How can you go into labour without knowing you're pregnant?

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Lenny Bernstein

"For most of us, the idea that a woman could carry a child to a full-term delivery without knowing she is pregnant is ...

"For most of us, the idea that a woman could carry a child to a full-term delivery without knowing she is pregnant is mind-boggling." Photo: Stocksy

"Denied" or "cryptic" pregnancies occur often enough that they spawned their own television series (TLC's "I Didn't Know I Was Pregnant"), and the occasional example that makes the news always sets off a flurry of interest. Yet for most of us, the idea that a woman could carry a child to a full-term delivery without knowing she is pregnant is mind-boggling, considering the changes her body goes through over 40 weeks. It has to be denial, or worse, right?

Fortunately there is some academic research on the topic. The numbers tossed around on the Internet (and the presence of an actual television series) can make this seem quite common. The best statistic we seem to have comes from a German study of births at all Berlin metropolitan area hospitals back in 1995 and 1996. It showed that one in 475 women didn't know she was pregnant at 20 weeks, and one in 2,455 gave birth to a viable fetus without realising she was pregnant until she went into labour.

The overall numbers are quite small - 62 for first group, and just 12 for the second - but they are enough to lead the authors to conclude that "the common view that denied pregnancies are exotic and rare events is not valid. Deliveries in which the woman has not been aware of her pregnancy until going into labour occur about three times more often than triplets." A couple of other studies came up with similar numbers for 20 weeks of gestation.

But, really, what we want to know is whether these women have serious psychological issues - or could something else be going on?

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Last week in Boston, for example, Katherine Kropas discovered she was pregnant an hour before her daughter was delivered. The 23-year-old woman was using birth control, had a menstrual cycle and generally felt fine in the months before delivery. She had no morning sickness and her feet were only slightly swollen, which she attributed to being on them almost constantly in her catering job over the holidays.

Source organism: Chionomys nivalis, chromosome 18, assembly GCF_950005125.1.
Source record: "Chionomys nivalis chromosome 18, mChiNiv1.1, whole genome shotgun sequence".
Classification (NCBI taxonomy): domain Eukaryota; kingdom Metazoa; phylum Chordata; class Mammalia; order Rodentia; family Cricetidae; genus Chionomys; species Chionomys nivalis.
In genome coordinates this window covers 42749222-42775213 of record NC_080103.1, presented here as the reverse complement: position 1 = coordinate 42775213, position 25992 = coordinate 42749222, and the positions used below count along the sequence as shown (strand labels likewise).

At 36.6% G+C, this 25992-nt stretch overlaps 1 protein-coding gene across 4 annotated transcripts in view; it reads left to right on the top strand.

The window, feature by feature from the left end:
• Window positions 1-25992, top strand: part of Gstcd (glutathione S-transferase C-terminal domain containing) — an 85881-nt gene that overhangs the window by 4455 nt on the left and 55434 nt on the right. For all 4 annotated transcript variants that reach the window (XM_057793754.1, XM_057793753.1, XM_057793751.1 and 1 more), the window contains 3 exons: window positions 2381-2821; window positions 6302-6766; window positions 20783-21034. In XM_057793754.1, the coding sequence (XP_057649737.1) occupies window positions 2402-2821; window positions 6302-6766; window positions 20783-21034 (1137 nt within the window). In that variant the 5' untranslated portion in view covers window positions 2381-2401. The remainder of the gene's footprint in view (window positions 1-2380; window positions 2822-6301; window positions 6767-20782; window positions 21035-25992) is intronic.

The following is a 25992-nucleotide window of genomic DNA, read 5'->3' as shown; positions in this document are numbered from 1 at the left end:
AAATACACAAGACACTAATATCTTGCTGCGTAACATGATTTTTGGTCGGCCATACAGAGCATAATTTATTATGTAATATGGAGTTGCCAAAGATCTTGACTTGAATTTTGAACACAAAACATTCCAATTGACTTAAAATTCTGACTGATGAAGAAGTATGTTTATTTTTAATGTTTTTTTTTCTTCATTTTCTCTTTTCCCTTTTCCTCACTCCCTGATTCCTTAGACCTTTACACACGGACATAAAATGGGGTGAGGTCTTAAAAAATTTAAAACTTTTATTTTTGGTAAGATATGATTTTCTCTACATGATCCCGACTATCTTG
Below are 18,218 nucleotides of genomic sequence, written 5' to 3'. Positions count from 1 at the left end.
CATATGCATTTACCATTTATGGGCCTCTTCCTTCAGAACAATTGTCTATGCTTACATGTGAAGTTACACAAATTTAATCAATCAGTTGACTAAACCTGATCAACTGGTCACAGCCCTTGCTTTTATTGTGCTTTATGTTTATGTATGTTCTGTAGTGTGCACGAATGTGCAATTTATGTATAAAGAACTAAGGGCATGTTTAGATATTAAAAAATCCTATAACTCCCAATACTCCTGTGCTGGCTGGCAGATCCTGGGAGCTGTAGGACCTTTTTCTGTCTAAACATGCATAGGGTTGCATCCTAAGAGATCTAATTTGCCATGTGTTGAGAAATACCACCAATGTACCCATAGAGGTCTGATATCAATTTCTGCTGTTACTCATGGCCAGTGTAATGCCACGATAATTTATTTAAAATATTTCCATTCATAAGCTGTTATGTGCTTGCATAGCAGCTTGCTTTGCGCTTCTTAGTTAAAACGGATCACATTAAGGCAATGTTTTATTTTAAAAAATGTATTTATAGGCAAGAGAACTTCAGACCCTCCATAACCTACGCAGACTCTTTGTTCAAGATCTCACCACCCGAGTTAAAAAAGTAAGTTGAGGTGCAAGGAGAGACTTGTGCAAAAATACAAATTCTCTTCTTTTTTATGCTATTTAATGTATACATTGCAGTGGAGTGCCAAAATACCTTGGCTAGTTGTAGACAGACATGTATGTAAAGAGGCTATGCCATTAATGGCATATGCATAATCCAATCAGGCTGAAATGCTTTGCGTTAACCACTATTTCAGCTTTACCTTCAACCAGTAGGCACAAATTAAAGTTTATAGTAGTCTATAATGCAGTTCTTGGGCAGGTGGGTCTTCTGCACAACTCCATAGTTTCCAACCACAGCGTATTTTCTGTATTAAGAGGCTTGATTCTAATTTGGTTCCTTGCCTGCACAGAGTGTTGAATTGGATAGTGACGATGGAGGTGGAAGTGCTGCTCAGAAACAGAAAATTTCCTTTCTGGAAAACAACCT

At least two researchers have done literature reviews and come up with vastly different conclusions. In a 2011 study published in the Journal of the Royal Society of Medicine, one team found that such mothers have serious psychological problems. Dividing the "illness" into "psychotic" and "non-psychotic" varieties, the researchers wrote that "this inappropriate [defense] mechanism may be so powerful that the woman is genuinely unaware of her condition."

Such women are "unprepared for delivery and motherhood," they wrote, posing "significant risks for both the mother and fetus, including emotional disturbance, lack of antenatal care, precipitous delivery (often into the toilet bowl) and neonaticide." Any woman who denies her pregnancy for these lengths of time should be referred for psychiatric assessment, they argue.

But a 2006 review in the journal Medical Hypotheses offers a much more benign interpretation, even suggesting that these events be called "cryptic" pregnancies, instead of "denied" pregnancies. Marco Del Giudice, now at the University of New Mexico, notes that there is conflicting information about whether the women suffered from psychological distress; that only 26 percent of women completely stopped menstruating (some, in their 40s, mistook that for the onset of menopause); only 26 percent reported nausea early in their pregnancies; and 56 percent gained very little or no weight over the course of their pregnancies.

It may be that women who are unaware they are pregnant have suffered a number of early spontaneous abortions and have lower levels of a pregnancy hormone that causes such symptoms. Or being unaware that she is pregnant could be seen as an "adaptive emergency mechanism" for a woman facing the psychosocial stress of a partner who has deserted her or social isolation, he wrote.

"In my opinion, the literature on this condition is biased by a pervasive assumption that psychological denial is taking place, but, in the majority of cases, there is virtually no evidence supporting this assumption," Del Giudice told me in an email."I've heard these stories over and over. You hear them and think, 'Oh my God, how did somebody not know,' and this and that," Kropas' mother told NECN. "But I can tell you, this is real and true and it happens."

The Washington Post